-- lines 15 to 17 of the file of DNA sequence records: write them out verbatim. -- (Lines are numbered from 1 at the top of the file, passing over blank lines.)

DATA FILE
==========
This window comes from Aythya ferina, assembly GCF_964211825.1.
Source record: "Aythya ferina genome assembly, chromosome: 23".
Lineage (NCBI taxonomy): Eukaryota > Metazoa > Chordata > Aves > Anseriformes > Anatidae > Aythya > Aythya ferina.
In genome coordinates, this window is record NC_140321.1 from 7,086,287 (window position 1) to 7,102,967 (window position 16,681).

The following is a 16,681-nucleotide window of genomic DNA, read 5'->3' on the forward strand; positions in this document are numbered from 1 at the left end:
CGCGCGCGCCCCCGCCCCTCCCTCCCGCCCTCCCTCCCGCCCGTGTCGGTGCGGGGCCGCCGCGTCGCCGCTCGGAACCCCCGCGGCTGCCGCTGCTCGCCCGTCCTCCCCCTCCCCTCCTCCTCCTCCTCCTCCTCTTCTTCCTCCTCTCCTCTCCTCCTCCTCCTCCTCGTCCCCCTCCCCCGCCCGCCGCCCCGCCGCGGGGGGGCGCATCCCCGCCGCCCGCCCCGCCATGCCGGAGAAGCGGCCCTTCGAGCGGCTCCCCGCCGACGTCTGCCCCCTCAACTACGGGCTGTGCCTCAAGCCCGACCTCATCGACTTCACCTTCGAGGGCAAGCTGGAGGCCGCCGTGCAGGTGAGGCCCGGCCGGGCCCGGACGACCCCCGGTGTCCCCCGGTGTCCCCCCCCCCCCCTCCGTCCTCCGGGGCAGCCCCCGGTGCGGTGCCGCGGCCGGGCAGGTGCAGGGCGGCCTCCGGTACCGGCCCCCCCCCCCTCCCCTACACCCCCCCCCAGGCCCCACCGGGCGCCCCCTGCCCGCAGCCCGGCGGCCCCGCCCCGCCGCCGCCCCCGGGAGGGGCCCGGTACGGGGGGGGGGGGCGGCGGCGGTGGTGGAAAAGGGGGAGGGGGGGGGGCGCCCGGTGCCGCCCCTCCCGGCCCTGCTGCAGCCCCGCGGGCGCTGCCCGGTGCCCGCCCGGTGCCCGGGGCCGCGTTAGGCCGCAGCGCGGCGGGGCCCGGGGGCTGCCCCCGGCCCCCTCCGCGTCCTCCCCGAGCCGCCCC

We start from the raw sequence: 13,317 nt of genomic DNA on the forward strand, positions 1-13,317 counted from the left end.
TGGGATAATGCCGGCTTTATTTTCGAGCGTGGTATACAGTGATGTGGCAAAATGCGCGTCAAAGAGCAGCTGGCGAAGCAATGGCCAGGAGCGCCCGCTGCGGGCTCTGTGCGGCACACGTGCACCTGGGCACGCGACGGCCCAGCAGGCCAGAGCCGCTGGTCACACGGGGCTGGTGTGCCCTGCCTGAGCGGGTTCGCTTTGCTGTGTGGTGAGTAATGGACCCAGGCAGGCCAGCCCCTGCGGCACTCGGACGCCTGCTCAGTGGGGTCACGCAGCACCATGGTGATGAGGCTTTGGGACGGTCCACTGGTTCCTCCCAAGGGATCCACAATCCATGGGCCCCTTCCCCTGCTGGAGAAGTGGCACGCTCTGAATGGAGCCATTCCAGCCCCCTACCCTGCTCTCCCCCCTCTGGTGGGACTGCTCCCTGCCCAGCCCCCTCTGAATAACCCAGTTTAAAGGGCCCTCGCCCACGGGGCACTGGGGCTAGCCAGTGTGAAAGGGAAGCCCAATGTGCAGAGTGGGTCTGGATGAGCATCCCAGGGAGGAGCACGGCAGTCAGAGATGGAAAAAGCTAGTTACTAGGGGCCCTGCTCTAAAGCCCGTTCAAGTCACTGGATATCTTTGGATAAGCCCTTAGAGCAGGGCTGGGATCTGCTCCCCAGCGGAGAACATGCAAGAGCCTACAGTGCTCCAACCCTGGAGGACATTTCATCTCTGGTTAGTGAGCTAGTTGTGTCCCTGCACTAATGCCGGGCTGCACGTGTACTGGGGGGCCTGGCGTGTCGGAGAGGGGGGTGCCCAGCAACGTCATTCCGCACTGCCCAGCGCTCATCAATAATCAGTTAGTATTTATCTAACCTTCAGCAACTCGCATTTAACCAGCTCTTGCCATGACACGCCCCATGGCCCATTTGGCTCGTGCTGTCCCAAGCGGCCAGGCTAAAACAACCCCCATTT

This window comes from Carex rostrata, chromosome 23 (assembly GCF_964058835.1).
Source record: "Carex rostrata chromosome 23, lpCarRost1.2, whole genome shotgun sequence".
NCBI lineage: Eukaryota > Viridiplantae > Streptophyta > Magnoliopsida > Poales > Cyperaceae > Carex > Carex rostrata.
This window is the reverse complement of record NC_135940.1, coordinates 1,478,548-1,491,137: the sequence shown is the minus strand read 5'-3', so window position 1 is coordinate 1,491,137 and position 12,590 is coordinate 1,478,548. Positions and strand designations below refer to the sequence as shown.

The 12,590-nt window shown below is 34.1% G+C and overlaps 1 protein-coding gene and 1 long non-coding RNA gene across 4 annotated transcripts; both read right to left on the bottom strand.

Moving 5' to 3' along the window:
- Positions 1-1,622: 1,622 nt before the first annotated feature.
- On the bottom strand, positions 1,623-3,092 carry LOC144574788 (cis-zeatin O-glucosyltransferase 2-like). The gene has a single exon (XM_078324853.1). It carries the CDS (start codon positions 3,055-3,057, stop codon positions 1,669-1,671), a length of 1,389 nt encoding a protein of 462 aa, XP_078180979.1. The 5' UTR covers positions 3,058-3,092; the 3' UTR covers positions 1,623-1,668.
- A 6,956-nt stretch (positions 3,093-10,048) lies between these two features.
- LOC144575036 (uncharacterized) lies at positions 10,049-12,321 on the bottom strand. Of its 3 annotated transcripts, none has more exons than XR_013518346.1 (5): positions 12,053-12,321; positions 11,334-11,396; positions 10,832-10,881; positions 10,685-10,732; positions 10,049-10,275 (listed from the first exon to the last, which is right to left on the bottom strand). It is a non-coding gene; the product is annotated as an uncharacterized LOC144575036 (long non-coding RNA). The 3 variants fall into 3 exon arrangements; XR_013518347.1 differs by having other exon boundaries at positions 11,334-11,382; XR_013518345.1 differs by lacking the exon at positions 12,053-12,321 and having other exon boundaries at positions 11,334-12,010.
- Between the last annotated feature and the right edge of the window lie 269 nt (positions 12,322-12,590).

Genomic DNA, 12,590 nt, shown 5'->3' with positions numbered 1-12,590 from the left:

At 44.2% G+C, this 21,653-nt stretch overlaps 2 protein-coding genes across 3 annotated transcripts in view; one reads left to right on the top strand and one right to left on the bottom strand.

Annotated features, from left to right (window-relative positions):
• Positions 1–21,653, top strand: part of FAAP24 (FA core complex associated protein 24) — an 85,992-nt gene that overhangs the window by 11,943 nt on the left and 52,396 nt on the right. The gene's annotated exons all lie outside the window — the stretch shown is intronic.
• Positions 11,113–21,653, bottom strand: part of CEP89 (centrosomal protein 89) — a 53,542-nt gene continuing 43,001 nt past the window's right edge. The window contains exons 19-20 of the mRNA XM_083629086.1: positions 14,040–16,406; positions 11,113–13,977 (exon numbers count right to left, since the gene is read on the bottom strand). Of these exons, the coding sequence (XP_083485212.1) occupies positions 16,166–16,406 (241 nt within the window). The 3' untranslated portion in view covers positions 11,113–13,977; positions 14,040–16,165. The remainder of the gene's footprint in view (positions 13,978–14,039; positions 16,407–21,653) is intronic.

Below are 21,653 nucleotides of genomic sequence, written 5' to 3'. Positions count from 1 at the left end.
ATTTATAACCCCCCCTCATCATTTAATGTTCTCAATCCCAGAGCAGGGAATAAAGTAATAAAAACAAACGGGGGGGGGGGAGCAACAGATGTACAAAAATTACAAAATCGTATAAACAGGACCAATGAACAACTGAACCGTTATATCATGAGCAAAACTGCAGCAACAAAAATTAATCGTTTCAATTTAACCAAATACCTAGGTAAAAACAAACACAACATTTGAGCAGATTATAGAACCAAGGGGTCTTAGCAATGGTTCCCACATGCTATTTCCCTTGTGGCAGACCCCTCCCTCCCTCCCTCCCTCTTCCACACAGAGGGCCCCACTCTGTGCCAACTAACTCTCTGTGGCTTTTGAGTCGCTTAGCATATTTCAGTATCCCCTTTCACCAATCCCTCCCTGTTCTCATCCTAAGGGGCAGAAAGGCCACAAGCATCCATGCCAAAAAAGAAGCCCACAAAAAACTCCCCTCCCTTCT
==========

- Positions 1-1,622: 1,622 nt before the first annotated feature.
- On the bottom strand, positions 1,623-3,092 carry LOC144574788 (cis-zeatin O-glucosyltransferase 2-like). The gene has a single exon (XM_078324853.1). It carries the CDS (start codon positions 3,055-3,057, stop codon positions 1,669-1,671), a length of 1,389 nt encoding a protein of 462 aa, XP_078180979.1. The 5' UTR covers positions 3,058-3,092; the 3' UTR covers positions 1,623-1,668.
- A 6,956-nt stretch (positions 3,093-10,048) lies between these two features.